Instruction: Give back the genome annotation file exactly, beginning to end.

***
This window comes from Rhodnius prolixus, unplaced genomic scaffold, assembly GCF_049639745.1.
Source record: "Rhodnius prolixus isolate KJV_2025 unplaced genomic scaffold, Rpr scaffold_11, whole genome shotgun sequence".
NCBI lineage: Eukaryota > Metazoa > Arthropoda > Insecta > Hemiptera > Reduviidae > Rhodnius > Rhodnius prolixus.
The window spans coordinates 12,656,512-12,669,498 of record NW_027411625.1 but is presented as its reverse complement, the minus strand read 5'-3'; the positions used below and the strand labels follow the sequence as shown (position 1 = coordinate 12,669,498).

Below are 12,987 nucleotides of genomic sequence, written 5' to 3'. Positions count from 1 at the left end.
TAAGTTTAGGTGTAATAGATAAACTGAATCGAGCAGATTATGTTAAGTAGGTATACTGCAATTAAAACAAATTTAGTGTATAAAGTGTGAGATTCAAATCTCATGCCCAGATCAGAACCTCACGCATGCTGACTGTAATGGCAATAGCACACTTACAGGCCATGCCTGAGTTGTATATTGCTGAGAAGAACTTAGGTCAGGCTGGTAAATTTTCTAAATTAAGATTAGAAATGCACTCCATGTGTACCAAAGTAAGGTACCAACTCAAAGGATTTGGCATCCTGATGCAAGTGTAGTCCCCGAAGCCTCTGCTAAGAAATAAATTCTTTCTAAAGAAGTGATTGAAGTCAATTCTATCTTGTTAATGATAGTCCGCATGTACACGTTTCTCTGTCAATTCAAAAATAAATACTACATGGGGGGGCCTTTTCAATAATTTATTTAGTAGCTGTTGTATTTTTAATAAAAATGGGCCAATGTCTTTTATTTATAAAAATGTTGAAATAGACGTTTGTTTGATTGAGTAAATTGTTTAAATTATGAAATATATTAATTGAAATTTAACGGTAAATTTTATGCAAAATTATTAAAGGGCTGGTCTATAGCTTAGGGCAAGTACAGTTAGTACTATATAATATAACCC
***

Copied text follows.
This window comes from Rhodnius prolixus, unplaced genomic scaffold, assembly GCF_049639745.1.
Source record: "Rhodnius prolixus isolate KJV_2025 unplaced genomic scaffold, Rpr scaffold_11, whole genome shotgun sequence".
NCBI lineage: Eukaryota > Metazoa > Arthropoda > Insecta > Hemiptera > Reduviidae > Rhodnius > Rhodnius prolixus.
The window spans coordinates 12,656,512-12,669,498 of record NW_027411625.1 but is presented as its reverse complement, the minus strand read 5'-3'; the positions used below and the strand labels follow the sequence as shown (position 1 = coordinate 12,669,498).

Below are 12,987 nucleotides of genomic sequence, written 5' to 3'. Positions count from 1 at the left end.
TAAGTTTAGGTGTAATAGATAAACTGAATCGAGCAGATTATGTTAAGTAGGTATACTGCAATTAAAACAAATTTAGTGTATAAAGTGTGAGATTCAAATCTCATGCCCAGATCAGAACCTCACGCATGCTGACTGTAATGGCAATAGCACACTTACAGGCCATGCCTGAGTTGTATATTGCTGAGAAGAACTTAGGTCAGGCTGGTAAATTTTCTAAATTAAGATTAGAAATGCACTCCATGTGTACCAAAGTAAGGTACCAACTCAAAGGATTTGGCATCCTGATGCAAGTGTAGTCCCCGAAGCCTCTGCTAAGAAATAAATTCTTTCTAAAGAAGTGATTGAAGTCAATTCTATCTTGTTAATGATAGTCCGCATGTACACGTTTCTCTGTCAATTCAAAAATAAATACTACATGGGGGGGCCTTTTCAATAATTTATTTAGTAGCTGTTGTATTTTTAATAAAAATGGGCCAATGTCTTTTATTTATAAAAATGTTGAAATAGACGTTTGTTTGATTGAGTAAATTGTTTAAATTATGAAATATATTAATTGAAATTTAACGGTAAATTTTATGCAAAATTATTAAAGGGCTGGTCTATAGCTTAGGGCAAGTACAGTTAGTACTATATAATATAACCC